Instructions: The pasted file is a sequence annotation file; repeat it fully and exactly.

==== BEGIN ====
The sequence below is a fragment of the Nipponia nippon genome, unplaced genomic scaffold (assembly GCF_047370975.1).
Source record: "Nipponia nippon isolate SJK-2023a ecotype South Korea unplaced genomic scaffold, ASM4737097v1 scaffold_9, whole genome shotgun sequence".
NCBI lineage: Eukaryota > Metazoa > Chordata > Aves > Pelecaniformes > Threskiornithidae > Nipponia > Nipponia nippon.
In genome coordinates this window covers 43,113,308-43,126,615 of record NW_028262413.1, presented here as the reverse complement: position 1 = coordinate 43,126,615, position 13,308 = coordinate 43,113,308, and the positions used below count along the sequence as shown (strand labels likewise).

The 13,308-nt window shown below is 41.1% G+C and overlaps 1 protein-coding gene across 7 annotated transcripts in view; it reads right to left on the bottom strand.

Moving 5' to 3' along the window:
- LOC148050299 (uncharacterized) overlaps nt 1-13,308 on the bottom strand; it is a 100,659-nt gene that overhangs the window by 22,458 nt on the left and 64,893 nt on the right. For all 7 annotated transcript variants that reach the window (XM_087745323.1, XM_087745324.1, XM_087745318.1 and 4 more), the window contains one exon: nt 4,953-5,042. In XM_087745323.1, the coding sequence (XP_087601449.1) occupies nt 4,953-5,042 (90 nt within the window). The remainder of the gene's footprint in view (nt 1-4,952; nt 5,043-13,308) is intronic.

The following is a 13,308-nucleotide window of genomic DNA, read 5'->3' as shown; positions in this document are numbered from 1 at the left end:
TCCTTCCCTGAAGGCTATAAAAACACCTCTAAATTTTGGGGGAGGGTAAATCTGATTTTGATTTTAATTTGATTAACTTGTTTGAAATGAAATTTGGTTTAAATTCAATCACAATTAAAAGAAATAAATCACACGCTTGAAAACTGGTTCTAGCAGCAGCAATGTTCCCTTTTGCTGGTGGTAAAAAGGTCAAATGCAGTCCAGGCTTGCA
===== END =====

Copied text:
The sequence below is a fragment of the Nipponia nippon genome, unplaced genomic scaffold (assembly GCF_047370975.1).
Source record: "Nipponia nippon isolate SJK-2023a ecotype South Korea unplaced genomic scaffold, ASM4737097v1 scaffold_9, whole genome shotgun sequence".
NCBI lineage: Eukaryota > Metazoa > Chordata > Aves > Pelecaniformes > Threskiornithidae > Nipponia > Nipponia nippon.
In genome coordinates this window covers 43,113,308-43,126,615 of record NW_028262413.1, presented here as the reverse complement: position 1 = coordinate 43,126,615, position 13,308 = coordinate 43,113,308, and the positions used below count along the sequence as shown (strand labels likewise).

The 13,308-nt window shown below is 41.1% G+C and overlaps 1 protein-coding gene across 7 annotated transcripts in view; it reads right to left on the bottom strand.

Moving 5' to 3' along the window:
- LOC148050299 (uncharacterized) overlaps nt 1-13,308 on the bottom strand; it is a 100,659-nt gene that overhangs the window by 22,458 nt on the left and 64,893 nt on the right. For all 7 annotated transcript variants that reach the window (XM_087745323.1, XM_087745324.1, XM_087745318.1 and 4 more), the window contains one exon: nt 4,953-5,042. In XM_087745323.1, the coding sequence (XP_087601449.1) occupies nt 4,953-5,042 (90 nt within the window). The remainder of the gene's footprint in view (nt 1-4,952; nt 5,043-13,308) is intronic.

The following is a 13,308-nucleotide window of genomic DNA, read 5'->3' as shown; positions in this document are numbered from 1 at the left end:
TCCTTCCCTGAAGGCTATAAAAACACCTCTAAATTTTGGGGGAGGGTAAATCTGATTTTGATTTTAATTTGATTAACTTGTTTGAAATGAAATTTGGTTTAAATTCAATCACAATTAAAAGAAATAAATCACACGCTTGAAAACTGGTTCTAGCAGCAGCAATGTTCCCTTTTGCTGGTGGTAAAAAGGTCAAATGCAGTCCAGGCTTGCA